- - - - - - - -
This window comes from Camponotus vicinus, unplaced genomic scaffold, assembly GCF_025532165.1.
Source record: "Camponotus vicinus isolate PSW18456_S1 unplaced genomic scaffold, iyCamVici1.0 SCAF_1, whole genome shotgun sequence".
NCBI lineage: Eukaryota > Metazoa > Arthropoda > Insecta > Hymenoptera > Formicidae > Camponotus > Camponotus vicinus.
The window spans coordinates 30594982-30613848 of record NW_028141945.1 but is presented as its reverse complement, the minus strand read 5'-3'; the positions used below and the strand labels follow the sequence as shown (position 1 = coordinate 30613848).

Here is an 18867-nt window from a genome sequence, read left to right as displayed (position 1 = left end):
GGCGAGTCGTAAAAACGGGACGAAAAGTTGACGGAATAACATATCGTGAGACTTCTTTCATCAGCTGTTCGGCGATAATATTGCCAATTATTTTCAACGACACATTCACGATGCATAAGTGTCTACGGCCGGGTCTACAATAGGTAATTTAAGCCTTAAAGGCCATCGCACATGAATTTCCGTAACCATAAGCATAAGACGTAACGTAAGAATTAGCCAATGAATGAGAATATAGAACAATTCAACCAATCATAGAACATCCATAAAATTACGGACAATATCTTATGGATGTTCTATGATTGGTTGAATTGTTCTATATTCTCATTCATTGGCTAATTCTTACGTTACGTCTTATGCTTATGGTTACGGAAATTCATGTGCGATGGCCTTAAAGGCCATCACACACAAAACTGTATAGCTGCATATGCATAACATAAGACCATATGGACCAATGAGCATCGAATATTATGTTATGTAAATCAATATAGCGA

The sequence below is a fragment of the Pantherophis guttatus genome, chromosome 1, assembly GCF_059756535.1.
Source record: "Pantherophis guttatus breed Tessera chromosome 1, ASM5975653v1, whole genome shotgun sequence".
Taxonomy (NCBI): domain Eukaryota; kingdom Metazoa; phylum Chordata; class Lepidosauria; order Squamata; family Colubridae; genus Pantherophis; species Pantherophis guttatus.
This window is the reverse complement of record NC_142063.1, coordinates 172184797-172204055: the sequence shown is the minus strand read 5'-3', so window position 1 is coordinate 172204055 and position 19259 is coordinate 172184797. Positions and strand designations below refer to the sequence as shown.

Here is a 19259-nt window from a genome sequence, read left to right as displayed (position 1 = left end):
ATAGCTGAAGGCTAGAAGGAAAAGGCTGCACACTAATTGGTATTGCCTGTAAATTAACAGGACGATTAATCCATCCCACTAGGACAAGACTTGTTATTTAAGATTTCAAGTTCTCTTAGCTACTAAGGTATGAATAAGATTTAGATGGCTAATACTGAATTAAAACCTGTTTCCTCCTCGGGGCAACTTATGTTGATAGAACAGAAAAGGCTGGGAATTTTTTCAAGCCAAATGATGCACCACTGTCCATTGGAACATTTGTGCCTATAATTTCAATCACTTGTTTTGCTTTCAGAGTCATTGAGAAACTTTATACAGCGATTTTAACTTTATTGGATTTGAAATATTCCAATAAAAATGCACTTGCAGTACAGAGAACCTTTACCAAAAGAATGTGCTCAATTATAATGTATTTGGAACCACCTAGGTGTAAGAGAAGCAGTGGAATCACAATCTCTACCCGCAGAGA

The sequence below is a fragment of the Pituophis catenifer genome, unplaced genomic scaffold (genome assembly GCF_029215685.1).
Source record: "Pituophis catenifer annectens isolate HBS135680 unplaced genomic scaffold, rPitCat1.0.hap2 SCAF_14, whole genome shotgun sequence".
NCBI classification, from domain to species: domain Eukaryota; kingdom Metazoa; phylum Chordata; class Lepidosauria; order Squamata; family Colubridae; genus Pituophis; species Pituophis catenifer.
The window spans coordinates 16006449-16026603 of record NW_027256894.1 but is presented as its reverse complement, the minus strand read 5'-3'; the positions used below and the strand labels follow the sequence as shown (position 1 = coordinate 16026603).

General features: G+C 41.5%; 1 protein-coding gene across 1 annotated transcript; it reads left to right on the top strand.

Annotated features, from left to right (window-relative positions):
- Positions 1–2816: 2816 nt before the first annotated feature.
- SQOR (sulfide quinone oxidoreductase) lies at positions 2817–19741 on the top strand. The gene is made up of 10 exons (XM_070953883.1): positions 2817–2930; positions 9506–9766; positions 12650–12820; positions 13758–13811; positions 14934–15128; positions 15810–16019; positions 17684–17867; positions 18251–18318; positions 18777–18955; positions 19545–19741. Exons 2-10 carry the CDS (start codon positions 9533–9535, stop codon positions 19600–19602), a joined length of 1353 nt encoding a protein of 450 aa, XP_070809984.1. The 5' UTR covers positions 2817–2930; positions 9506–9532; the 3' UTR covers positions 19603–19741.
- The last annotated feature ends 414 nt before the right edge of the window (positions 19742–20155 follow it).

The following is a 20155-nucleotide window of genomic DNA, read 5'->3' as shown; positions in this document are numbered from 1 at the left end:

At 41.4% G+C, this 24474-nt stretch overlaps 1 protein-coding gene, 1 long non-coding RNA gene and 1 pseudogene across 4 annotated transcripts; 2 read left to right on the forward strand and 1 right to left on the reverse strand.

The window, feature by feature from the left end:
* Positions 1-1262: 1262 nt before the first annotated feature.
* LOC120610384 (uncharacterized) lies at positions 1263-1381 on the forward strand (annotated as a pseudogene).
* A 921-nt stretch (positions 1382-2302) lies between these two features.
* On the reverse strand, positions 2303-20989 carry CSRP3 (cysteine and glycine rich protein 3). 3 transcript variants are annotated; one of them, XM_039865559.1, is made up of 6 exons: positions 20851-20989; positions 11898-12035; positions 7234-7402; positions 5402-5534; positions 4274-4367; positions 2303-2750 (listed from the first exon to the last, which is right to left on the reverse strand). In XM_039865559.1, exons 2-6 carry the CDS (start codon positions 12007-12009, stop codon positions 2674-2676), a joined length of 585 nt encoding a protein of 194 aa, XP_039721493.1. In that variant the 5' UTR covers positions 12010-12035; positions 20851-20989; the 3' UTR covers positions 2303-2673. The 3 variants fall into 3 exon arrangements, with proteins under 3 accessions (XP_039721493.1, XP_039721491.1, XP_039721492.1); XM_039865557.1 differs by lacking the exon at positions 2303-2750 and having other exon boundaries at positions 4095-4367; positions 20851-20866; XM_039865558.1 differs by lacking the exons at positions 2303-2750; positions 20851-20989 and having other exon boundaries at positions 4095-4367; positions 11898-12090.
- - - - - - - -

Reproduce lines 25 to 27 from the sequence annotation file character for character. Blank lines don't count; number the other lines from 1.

* Positions 1-1262: 1262 nt before the first annotated feature.
* LOC120610384 (uncharacterized) lies at positions 1263-1381 on the forward strand (annotated as a pseudogene).
* A 921-nt stretch (positions 1382-2302) lies between these two features.